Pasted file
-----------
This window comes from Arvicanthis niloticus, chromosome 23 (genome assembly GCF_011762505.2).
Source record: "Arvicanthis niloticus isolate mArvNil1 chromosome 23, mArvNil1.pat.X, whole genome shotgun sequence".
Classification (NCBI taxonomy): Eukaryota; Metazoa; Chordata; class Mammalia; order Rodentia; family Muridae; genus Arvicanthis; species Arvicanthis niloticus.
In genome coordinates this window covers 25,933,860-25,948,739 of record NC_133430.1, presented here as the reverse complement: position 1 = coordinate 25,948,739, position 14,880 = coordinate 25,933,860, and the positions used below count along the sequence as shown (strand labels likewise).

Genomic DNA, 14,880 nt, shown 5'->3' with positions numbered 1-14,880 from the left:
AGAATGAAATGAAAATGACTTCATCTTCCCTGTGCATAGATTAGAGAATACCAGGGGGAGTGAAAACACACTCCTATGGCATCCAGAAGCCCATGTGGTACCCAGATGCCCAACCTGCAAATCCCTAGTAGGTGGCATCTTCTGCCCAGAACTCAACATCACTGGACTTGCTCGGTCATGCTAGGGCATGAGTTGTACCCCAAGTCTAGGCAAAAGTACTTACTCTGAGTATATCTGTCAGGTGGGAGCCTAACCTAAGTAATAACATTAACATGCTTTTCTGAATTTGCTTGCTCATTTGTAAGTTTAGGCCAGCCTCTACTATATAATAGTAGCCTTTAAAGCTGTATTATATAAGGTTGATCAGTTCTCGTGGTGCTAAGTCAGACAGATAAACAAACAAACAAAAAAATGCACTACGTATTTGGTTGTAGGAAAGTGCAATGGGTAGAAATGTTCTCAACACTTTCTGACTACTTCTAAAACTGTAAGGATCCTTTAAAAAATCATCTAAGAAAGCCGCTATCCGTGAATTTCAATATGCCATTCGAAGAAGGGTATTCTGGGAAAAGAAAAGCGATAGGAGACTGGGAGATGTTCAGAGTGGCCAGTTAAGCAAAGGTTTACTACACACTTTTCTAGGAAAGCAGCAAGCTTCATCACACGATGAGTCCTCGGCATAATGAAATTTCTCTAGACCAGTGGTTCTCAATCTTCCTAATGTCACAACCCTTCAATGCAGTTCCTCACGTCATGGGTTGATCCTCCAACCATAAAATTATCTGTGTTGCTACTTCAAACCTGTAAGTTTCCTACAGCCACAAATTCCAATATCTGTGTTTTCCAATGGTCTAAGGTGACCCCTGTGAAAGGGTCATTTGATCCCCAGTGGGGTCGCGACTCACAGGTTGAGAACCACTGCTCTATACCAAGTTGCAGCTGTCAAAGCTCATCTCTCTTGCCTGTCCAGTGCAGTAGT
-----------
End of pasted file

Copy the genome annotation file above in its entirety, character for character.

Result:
This window comes from Arvicanthis niloticus, chromosome 23 (genome assembly GCF_011762505.2).
Source record: "Arvicanthis niloticus isolate mArvNil1 chromosome 23, mArvNil1.pat.X, whole genome shotgun sequence".
Classification (NCBI taxonomy): Eukaryota; Metazoa; Chordata; class Mammalia; order Rodentia; family Muridae; genus Arvicanthis; species Arvicanthis niloticus.
In genome coordinates this window covers 25,933,860-25,948,739 of record NC_133430.1, presented here as the reverse complement: position 1 = coordinate 25,948,739, position 14,880 = coordinate 25,933,860, and the positions used below count along the sequence as shown (strand labels likewise).

Genomic DNA, 14,880 nt, shown 5'->3' with positions numbered 1-14,880 from the left:
AGAATGAAATGAAAATGACTTCATCTTCCCTGTGCATAGATTAGAGAATACCAGGGGGAGTGAAAACACACTCCTATGGCATCCAGAAGCCCATGTGGTACCCAGATGCCCAACCTGCAAATCCCTAGTAGGTGGCATCTTCTGCCCAGAACTCAACATCACTGGACTTGCTCGGTCATGCTAGGGCATGAGTTGTACCCCAAGTCTAGGCAAAAGTACTTACTCTGAGTATATCTGTCAGGTGGGAGCCTAACCTAAGTAATAACATTAACATGCTTTTCTGAATTTGCTTGCTCATTTGTAAGTTTAGGCCAGCCTCTACTATATAATAGTAGCCTTTAAAGCTGTATTATATAAGGTTGATCAGTTCTCGTGGTGCTAAGTCAGACAGATAAACAAACAAACAAAAAAATGCACTACGTATTTGGTTGTAGGAAAGTGCAATGGGTAGAAATGTTCTCAACACTTTCTGACTACTTCTAAAACTGTAAGGATCCTTTAAAAAATCATCTAAGAAAGCCGCTATCCGTGAATTTCAATATGCCATTCGAAGAAGGGTATTCTGGGAAAAGAAAAGCGATAGGAGACTGGGAGATGTTCAGAGTGGCCAGTTAAGCAAAGGTTTACTACACACTTTTCTAGGAAAGCAGCAAGCTTCATCACACGATGAGTCCTCGGCATAATGAAATTTCTCTAGACCAGTGGTTCTCAATCTTCCTAATGTCACAACCCTTCAATGCAGTTCCTCACGTCATGGGTTGATCCTCCAACCATAAAATTATCTGTGTTGCTACTTCAAACCTGTAAGTTTCCTACAGCCACAAATTCCAATATCTGTGTTTTCCAATGGTCTAAGGTGACCCCTGTGAAAGGGTCATTTGATCCCCAGTGGGGTCGCGACTCACAGGTTGAGAACCACTGCTCTATACCAAGTTGCAGCTGTCAAAGCTCATCTCTCTTGCCTGTCCAGTGCAGTAGT